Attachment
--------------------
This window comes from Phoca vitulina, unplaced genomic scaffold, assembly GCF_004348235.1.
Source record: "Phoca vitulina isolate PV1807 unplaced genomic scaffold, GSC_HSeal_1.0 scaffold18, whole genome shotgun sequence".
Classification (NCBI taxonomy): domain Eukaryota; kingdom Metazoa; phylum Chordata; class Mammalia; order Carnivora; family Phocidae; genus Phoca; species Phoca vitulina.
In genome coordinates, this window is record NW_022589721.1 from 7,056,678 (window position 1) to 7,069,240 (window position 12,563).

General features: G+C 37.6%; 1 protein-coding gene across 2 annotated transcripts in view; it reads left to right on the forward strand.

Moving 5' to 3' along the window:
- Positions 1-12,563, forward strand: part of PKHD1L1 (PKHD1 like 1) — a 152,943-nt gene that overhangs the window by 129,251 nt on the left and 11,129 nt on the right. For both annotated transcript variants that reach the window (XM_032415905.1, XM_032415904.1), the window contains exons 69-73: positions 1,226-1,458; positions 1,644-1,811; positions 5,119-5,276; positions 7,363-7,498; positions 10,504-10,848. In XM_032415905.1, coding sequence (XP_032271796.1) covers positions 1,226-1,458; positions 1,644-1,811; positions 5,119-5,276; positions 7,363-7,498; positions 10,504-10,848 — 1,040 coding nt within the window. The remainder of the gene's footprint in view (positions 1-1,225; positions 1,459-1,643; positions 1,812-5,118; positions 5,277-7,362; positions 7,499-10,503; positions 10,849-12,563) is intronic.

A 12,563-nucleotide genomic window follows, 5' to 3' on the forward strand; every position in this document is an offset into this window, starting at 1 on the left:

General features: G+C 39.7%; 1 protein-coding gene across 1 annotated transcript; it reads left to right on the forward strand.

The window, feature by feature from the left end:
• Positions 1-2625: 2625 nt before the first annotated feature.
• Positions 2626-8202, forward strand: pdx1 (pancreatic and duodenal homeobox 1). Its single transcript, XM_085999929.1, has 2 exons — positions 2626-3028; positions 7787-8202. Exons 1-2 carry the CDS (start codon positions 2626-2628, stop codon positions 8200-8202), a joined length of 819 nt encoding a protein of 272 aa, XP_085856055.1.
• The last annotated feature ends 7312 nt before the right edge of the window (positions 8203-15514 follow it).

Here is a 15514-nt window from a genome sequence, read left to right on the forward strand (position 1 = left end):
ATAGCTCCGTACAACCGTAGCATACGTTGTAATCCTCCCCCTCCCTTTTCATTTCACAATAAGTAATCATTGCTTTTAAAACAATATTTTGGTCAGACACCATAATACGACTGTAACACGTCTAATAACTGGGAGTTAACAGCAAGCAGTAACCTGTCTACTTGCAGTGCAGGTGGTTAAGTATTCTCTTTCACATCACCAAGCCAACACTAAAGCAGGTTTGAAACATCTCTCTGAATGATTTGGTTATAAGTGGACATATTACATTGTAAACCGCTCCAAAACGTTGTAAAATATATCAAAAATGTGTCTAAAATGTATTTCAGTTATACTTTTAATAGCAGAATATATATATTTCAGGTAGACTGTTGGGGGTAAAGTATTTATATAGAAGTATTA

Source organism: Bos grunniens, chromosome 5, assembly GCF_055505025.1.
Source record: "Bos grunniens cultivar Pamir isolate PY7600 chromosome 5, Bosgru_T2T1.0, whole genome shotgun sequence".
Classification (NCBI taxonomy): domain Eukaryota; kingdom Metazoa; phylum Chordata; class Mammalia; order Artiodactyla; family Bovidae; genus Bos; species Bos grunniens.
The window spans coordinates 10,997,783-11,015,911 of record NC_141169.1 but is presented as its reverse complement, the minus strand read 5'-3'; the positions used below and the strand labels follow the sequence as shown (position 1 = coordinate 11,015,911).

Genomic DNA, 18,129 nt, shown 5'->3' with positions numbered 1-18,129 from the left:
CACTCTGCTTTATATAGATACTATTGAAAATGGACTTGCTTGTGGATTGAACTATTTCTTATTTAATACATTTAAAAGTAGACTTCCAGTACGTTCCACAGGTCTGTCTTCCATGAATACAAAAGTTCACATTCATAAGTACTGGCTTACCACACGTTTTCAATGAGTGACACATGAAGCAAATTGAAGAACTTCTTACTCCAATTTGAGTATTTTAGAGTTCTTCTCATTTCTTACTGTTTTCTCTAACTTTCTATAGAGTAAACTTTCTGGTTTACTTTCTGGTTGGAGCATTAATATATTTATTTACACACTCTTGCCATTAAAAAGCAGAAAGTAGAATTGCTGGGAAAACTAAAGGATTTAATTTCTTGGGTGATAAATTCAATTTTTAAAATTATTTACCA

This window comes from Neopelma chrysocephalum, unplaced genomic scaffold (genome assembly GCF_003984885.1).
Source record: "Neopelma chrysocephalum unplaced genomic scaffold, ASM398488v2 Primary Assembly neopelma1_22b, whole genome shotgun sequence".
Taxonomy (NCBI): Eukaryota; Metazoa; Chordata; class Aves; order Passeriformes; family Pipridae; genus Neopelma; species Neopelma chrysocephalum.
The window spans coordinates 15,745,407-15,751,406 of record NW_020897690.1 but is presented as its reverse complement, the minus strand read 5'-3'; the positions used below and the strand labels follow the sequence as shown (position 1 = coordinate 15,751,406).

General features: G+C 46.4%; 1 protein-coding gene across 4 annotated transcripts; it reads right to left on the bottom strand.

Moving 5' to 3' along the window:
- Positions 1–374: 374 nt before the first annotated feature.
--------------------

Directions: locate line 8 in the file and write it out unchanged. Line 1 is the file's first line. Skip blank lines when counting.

A 12,563-nucleotide genomic window follows, 5' to 3' on the forward strand; every position in this document is an offset into this window, starting at 1 on the left: